India Urges WTO Members to Find Permanent Solution for Public Stock Holding for Food Security
The headquarters of the World Trade Organization (WTO) in Geneva. (Photo: Reuters/Denis Balibouse/File Photo)
India on Friday urged the members of the World Trade Organization (WTO) to work on finding a permanent solution to the issue of public stock holding for food security purposes. Commerce Secretary Anup Wadhawan said the ongoing COVID-19 pandemic has again brought to the fore the importance of food and livelihood security.
He "urged the Membership for a permanent solution to Public Stock Holding (PSH) for food security", the Commerce Ministry said in a statement. The comments were made during the final session of India's seventh Trade Policy Review (TPR) which concluded on Friday at the WTO in Geneva.
Wadhawan also informed that India has a stable policy environment with considerably lower applied rates than its WTO commitments. "While emphasizing that India's trade remedial investigations are conducted in a transparent manner and in accordance with WTO provisions, he also mentioned that only a miniscule fraction of India's imports attract these measures," the statement said.
The TPR is an important mechanism under the WTO's monitoring function in which member countries' trade and related policies are examined with an aim to contribute towards improved adherence to WTO rules, while providing constructive feedback to the member under review. More than 1,050 questions were asked and 53 interventions were made by WTO member countries in the TPR meetings.
Under the global trade norms, a WTO member country's food subsidy bill should not breach the limit of 10 per cent of the value of production based on the reference price of 1986-88. Apprehending that the full implementation of food security programme may result in breach of WTO cap, India has been seeking amendments in the formula to calculate food subsidy cap.
As an interim measure, WTO members at the Bali ministerial meeting in December 2013 had agreed to put in place a mechanism, popularly called the Peace Clause, and committed to negotiate an agreement for permanent solution. In his closing remarks, Wadhawan highlighted that reform is a continuous and ongoing process, and "the Government of India is deeply committed to pursuing this path to make India an attractive trade and investment partner for the world".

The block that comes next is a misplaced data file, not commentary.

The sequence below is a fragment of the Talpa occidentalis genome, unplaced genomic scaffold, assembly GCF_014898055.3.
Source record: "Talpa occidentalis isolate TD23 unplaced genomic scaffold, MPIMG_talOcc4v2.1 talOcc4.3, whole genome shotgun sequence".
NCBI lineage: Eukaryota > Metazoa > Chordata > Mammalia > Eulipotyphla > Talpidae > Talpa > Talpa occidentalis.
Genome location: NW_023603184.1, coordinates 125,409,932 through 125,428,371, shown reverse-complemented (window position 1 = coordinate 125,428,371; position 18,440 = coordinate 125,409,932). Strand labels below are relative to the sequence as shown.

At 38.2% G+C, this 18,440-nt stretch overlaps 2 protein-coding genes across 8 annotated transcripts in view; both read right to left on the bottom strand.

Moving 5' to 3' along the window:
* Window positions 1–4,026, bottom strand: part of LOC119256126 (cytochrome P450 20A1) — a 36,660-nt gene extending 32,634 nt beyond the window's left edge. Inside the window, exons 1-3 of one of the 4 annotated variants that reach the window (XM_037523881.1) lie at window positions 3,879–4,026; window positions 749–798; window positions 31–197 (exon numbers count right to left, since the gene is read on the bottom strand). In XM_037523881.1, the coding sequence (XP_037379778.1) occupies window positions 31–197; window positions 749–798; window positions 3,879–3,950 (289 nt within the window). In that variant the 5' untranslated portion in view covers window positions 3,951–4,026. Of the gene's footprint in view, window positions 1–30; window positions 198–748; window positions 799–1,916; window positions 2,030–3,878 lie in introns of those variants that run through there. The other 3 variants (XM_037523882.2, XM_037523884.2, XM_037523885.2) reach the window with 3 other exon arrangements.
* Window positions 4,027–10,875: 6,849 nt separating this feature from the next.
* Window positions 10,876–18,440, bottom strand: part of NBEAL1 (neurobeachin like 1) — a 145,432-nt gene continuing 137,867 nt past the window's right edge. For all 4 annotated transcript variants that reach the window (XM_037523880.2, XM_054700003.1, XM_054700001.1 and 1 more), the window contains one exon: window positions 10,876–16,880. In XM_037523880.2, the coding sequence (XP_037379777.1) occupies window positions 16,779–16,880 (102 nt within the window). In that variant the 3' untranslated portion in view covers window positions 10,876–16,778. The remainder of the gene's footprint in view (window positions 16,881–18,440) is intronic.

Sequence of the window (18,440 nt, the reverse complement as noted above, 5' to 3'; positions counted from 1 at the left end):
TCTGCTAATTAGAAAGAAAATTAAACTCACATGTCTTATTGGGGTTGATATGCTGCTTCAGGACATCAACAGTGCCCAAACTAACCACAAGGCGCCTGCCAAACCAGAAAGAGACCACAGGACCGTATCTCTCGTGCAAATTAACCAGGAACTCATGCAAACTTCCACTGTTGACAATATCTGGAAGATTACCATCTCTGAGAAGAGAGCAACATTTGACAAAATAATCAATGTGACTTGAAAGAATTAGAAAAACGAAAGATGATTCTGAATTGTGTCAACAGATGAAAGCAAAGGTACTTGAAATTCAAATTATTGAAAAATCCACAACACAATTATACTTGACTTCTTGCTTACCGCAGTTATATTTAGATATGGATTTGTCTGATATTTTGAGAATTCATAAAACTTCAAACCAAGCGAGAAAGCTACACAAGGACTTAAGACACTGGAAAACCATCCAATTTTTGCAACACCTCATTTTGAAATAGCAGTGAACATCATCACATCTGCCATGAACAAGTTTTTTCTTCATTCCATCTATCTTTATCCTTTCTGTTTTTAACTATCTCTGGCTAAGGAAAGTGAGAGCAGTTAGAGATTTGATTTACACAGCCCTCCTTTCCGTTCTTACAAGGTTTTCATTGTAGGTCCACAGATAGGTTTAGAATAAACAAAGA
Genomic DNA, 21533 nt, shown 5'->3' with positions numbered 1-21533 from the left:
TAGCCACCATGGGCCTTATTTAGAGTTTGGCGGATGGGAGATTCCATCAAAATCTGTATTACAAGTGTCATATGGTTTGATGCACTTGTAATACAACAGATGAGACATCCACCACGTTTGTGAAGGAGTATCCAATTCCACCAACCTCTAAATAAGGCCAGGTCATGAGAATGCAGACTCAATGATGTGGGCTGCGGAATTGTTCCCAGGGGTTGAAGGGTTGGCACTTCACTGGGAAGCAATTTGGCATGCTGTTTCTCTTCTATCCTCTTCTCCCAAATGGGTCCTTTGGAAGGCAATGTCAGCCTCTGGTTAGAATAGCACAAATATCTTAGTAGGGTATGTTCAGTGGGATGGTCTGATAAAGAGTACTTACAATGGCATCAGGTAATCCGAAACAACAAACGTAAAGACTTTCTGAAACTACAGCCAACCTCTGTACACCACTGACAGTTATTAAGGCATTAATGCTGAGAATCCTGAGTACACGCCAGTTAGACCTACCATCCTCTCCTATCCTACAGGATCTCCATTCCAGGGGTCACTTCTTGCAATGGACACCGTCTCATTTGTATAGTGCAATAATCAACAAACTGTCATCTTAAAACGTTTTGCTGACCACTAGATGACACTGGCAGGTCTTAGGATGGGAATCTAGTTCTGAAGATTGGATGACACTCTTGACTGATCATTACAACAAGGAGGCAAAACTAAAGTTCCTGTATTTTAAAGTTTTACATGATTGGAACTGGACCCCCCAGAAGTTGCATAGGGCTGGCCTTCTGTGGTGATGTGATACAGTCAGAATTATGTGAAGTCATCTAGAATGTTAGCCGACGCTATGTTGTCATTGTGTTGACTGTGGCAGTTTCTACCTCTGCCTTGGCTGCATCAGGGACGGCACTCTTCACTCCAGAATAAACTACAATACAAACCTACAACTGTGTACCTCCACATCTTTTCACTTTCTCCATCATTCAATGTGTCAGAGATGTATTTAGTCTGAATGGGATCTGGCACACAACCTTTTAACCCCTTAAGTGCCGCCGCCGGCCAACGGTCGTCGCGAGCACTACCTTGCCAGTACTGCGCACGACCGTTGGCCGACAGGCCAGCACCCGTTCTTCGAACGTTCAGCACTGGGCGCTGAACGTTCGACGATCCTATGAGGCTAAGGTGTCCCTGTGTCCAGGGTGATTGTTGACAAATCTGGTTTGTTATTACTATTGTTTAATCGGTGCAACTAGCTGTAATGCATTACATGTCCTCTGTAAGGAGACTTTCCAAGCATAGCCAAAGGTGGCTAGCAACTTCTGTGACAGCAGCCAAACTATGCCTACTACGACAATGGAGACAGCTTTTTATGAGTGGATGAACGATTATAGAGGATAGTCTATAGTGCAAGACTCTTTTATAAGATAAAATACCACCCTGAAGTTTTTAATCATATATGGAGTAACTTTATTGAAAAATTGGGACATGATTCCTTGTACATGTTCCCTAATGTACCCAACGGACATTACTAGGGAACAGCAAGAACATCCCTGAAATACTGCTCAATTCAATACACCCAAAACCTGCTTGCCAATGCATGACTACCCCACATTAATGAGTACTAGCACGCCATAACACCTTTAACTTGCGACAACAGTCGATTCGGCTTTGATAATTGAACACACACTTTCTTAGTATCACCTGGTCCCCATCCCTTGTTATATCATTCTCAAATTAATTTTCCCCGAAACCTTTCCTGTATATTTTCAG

He also informed that India is striving to forge greater economic and trade linkages with the world by utilising all avenues available, the statement said. Wadhawan conveyed India's deep commitment to the multilateral trading system and continued positive role in the international fora and informed the member nations about New Delhi's commitment on streamlining and simplifying the overall domestic business environment even further with an aim to break into the top 50 in the World Bank's Doing Business Report.
The Discussant for India's TPR, Ambassador Sunanta Kangvalkulkij of Thailand, in her concluding remarks, appreciated India's efforts and commitment towards this transparency exercise, the release said. She strongly commended the steps taken by India in the past five years on wide-ranging economic issues.
Introduction of a path-breaking structural reform in the form of Goods and Services Tax by India, during the review period, was also commended, the release said. "The Discussant specifically observed India's proactive efforts in the implementation of WTO's Trade Facilitation Agreement and the role played by it in furthering 'Ease of Doing Business' in the country, while observing the highly improved ranking of India in the 'Trading across Borders' indicator under the Doing Business Report," it added.
She also noted that the WTO Membership has been appreciative of the steps taken by India for liberalizing its FDI regime and India's National Intellectual Property Rights Policy, 2016.